It has been a year since the first blog entry went up about Marthe Gylbert and her letter. In this time, with the help of some very generous people, I have been able to discover much about Marthe and her wonderful love letter. If you have not seen the previous blog entries, they can be found here and here.
In 1944, Yvonne Jobling was a schoolgirl studying shorthand. Every evening at her home in Geelong, Victoria, she practiced her shorthand by listening to the radio. On Friday, 17 March 1944, she happened to be listening to the short-wave broadcast of Radio Tokyo, and heard messages from Australian prisoners of war.
There was movement in the Research Centre yesterday afternoon as news spread about a momentous event in the history of the AWM4 First World War unit war diaries digitisation project. For those who have been involved in this project, space was not an issue as we crammed into the digitisation room to witness the scanning of the final page at 2pm on 5 January 2010.
“’Rock Around the Clock’ took the place by storm,” recalls Doug Lewin. “People in Butterworth and Penang loved it.”
This was 1956 and the global hit by “Bill Haley and the Comets” was broadcast through a small radio station set up by the men of RAAF No. 2 Construction Squadron at Butterworth in Malaysia. The squadron was there to construct an airfield strip in Butterworth for the British during the Malayan Emergency. They were housed in a camp of Attap huts next to the construction site, and rock was sourced from a quarry about 5 miles away.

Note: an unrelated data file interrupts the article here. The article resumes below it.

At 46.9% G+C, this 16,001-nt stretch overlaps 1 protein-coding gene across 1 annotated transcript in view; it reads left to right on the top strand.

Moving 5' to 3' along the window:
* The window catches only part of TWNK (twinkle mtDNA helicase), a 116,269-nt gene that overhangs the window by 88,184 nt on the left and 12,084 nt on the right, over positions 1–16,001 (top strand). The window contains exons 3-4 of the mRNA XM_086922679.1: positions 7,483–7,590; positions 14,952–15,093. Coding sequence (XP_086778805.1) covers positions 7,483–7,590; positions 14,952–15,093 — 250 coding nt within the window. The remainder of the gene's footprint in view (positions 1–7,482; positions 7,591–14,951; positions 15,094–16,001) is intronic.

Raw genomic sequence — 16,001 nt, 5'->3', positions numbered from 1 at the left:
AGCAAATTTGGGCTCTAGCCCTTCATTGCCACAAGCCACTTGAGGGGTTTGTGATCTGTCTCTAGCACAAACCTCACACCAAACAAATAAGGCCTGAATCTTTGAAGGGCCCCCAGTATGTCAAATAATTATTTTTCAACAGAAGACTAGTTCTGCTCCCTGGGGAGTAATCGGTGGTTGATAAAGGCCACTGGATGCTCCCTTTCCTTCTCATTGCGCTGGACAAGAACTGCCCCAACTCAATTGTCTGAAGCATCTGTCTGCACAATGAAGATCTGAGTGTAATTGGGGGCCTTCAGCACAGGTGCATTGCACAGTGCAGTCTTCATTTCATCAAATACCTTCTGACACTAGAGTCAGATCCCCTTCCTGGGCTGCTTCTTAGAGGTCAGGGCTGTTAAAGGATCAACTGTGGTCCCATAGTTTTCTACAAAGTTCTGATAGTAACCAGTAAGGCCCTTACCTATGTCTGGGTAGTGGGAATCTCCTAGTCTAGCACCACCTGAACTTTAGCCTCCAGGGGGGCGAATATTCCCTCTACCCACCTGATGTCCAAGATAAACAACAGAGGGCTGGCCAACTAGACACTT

The notebooks, diaries and folders created by Charles Bean during and after the First World War have immense historic value and are considered to be one of the most significant records created by a single Australian. The collection includes 286 volumes of diaries and historical notebooks recorded by Bean at the time and often at the front line. The diaries are firsthand accounts of the war and offer a unique perspective due to Bean’s status as official correspondent.
Friday 6 November 2009 by Stephanie Boyle. No comments.
War films show soldiers constantly locked in battle and participating in non-stop action - but the reality of war is actually much different. "No Dramas", a film by Robert Nugent commissioned by the Australian War Memorial, shows what life is really like for our troops deployed to combat zones.